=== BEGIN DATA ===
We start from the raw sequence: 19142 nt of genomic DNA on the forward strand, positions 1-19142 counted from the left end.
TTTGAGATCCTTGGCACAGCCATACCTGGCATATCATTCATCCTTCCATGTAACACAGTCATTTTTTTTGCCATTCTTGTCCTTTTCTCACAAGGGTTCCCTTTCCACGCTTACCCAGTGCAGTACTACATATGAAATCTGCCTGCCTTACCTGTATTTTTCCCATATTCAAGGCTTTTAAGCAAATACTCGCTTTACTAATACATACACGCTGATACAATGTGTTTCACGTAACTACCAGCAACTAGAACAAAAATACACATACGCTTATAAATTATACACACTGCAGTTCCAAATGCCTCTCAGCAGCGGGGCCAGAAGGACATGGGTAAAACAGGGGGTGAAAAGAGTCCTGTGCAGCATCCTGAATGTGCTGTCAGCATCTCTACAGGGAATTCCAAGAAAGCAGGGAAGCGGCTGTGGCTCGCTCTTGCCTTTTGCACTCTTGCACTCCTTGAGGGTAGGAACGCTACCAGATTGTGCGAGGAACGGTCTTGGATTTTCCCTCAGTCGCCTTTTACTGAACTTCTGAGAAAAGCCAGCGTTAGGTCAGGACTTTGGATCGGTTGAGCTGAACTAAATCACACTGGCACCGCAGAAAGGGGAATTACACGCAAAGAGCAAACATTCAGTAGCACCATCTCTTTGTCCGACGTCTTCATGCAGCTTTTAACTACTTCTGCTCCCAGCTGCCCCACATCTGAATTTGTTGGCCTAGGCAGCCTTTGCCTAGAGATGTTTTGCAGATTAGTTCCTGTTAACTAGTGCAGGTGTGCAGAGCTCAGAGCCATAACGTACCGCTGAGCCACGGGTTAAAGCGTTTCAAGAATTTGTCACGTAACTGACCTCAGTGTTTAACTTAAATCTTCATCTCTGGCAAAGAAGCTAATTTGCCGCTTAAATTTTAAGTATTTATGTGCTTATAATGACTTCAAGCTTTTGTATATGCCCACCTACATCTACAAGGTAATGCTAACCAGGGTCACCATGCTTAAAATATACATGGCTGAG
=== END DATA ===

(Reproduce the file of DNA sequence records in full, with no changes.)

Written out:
We start from the raw sequence: 19142 nt of genomic DNA on the forward strand, positions 1-19142 counted from the left end.
TTTGAGATCCTTGGCACAGCCATACCTGGCATATCATTCATCCTTCCATGTAACACAGTCATTTTTTTTGCCATTCTTGTCCTTTTCTCACAAGGGTTCCCTTTCCACGCTTACCCAGTGCAGTACTACATATGAAATCTGCCTGCCTTACCTGTATTTTTCCCATATTCAAGGCTTTTAAGCAAATACTCGCTTTACTAATACATACACGCTGATACAATGTGTTTCACGTAACTACCAGCAACTAGAACAAAAATACACATACGCTTATAAATTATACACACTGCAGTTCCAAATGCCTCTCAGCAGCGGGGCCAGAAGGACATGGGTAAAACAGGGGGTGAAAAGAGTCCTGTGCAGCATCCTGAATGTGCTGTCAGCATCTCTACAGGGAATTCCAAGAAAGCAGGGAAGCGGCTGTGGCTCGCTCTTGCCTTTTGCACTCTTGCACTCCTTGAGGGTAGGAACGCTACCAGATTGTGCGAGGAACGGTCTTGGATTTTCCCTCAGTCGCCTTTTACTGAACTTCTGAGAAAAGCCAGCGTTAGGTCAGGACTTTGGATCGGTTGAGCTGAACTAAATCACACTGGCACCGCAGAAAGGGGAATTACACGCAAAGAGCAAACATTCAGTAGCACCATCTCTTTGTCCGACGTCTTCATGCAGCTTTTAACTACTTCTGCTCCCAGCTGCCCCACATCTGAATTTGTTGGCCTAGGCAGCCTTTGCCTAGAGATGTTTTGCAGATTAGTTCCTGTTAACTAGTGCAGGTGTGCAGAGCTCAGAGCCATAACGTACCGCTGAGCCACGGGTTAAAGCGTTTCAAGAATTTGTCACGTAACTGACCTCAGTGTTTAACTTAAATCTTCATCTCTGGCAAAGAAGCTAATTTGCCGCTTAAATTTTAAGTATTTATGTGCTTATAATGACTTCAAGCTTTTGTATATGCCCACCTACATCTACAAGGTAATGCTAACCAGGGTCACCATGCTTAAAATATACATGGCTGAG